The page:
In 1892 a group of Franciscans from Zacatecas, Mexico sought refuge at the Mission, looking for a novitiate site. They were assigned to San Luis Rey under the guidance of Fr. Joseph Jeremias OíKeefe who is referred to as the "Rebuilder of the Mission." From 1892 to 1912, Fr. OíKeefe repaired the church and rebuilt the living quarters on the foundations of the old Mission (where the museum sits today). The quadrangle was rebuilt in 1949 as part of a Franciscan college which is the Retreat Center. During the 1950ís and 60ís the Friars uncovered ruins of the soldier barracks and lavanderia from layers of dirt accumulated over the years. In 1984 a restoration effort to stabilize and preserve the exterior of the church building was completed. Mission restoration and preservation is an ongoing process, and archaeological investigations continue to unearth the past.

State Historical Landmark plaque

Views of the front of the mission

The front of the mission Front of the mission viewed from fountain View of the mission

Outside views of the church Outside views of the church Outside views of the church

Displays in the mission museum

Padres outfit Historic pictures Religious items

Indian baskets and items Indian baskets and items Indian baskets and items

Interior views of the church

Statues on the left side of the alter Alter Statues on the right side of the alter

Alter from distance Skylight View facing entrance of church

Baptistry Ambon (in common parlance, a pulpit) Side door of church

Chapel Chapel Chapel

Painting Painting Painting

Views of the interior courtyard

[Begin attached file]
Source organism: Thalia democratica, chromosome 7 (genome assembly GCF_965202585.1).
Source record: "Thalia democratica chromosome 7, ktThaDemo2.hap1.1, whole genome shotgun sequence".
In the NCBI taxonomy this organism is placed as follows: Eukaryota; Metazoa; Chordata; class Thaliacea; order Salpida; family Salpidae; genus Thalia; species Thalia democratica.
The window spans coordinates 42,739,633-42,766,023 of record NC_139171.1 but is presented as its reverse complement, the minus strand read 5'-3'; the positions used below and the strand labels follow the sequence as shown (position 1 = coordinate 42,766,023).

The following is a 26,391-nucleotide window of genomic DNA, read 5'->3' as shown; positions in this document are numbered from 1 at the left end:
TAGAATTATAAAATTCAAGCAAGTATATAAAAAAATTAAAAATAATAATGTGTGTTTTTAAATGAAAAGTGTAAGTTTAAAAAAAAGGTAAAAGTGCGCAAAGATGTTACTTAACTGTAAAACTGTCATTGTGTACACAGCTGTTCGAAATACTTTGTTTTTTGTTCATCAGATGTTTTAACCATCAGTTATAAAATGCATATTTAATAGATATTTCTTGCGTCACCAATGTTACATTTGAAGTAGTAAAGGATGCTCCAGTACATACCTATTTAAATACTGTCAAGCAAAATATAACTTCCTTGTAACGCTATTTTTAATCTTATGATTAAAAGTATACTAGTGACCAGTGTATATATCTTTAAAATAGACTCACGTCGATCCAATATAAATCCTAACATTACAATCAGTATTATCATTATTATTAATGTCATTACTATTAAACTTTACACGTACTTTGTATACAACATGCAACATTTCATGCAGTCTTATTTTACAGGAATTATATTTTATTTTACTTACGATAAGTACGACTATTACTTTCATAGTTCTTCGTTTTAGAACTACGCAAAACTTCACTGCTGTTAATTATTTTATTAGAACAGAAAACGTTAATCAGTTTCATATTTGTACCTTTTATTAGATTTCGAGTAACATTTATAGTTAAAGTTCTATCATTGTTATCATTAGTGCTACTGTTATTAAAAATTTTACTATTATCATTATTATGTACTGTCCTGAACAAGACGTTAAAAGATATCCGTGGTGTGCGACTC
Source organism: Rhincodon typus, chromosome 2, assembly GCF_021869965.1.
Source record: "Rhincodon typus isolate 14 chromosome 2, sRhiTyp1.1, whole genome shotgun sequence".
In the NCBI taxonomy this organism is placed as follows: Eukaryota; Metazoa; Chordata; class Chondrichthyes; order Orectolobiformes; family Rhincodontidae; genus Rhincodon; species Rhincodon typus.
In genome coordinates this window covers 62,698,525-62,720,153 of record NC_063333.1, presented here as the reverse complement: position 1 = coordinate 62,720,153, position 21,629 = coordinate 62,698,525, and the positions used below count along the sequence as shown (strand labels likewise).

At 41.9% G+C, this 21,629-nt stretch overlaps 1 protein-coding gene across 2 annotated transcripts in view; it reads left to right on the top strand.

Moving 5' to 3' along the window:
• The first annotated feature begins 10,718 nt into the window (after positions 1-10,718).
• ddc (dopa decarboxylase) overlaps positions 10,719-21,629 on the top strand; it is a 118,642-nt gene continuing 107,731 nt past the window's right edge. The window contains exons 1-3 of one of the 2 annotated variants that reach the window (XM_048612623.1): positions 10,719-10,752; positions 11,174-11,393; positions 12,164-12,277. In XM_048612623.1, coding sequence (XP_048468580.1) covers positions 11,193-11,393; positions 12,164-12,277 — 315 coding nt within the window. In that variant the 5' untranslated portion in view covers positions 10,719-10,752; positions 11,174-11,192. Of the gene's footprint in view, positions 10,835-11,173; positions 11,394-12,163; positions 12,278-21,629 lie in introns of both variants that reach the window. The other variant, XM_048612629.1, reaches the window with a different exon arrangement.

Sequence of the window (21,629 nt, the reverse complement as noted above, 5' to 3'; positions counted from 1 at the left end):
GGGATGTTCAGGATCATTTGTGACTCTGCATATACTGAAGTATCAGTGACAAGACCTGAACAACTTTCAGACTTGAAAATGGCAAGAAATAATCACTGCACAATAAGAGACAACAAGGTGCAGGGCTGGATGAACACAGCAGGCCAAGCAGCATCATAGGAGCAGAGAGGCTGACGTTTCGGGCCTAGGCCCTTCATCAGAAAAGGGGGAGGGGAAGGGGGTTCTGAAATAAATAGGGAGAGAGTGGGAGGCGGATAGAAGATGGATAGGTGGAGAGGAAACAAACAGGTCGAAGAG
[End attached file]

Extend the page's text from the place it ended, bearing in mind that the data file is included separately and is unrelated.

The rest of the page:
Interior Courtyard Interior Courtyard Interior Courtyard

Corridor with archway Archways

Remains of the original quadrangle

First Pepper Tree in California seen through ruins of arch

The size of this original quadrangle is 140 x 150 ft.   Modified bullfighting was a popular Indian sport.   In this quadrangle, beyond the old archway, you can see the first pepper tree in California - brought here from Peru in 1830.

The oldest pepper tree in California was planted by Fr. Antonio Peyri in the middle of the Mission garden. The seeds were brought to San Luis Rey in 1830 by a sailor from Peru and the tree still stands today.

The California Pepper Tree (Schinus molle), native to the arid zone of northern South America, is a drought-tolerant evergreen that grows to 50 feet. It blooms profusely in panicles at the ends of drooping branches and produces small yellow-white summer flowers which give way to clusters of rose-colored berries in the fall and winter. These berries do not produce commercial "pepper." Medicinally, S molle was used in treating a variety of wounds and infections due to its antibacterial and antiseptic properties.

Ruins of the quadrangle Sign at the quadrangle Statue in the quadrangle

Ruins of the Indian Laundries

Lavanderia -- Indian Laundries -- where Indians washed clothes every week. Water spouted forth from gargoyles and passed out from the tile pools into orchards of fruit trees (pears, peaches, figs, etc.), and gardens of vegetables, watermellons. Sunken gardens were surrounded by adobe walls. Cactus planted along walls.

Entry and stairs of the Lavanderia Entry and stairs of the Lavanderia Entry and stairs of the Lavanderia

View of the Lavanderia View of the Lavanderia View of the Lavanderia

Mission San Luis Rey is located in the city of Oceanside at 4050 Mission Ave. See map.

Items of Interest...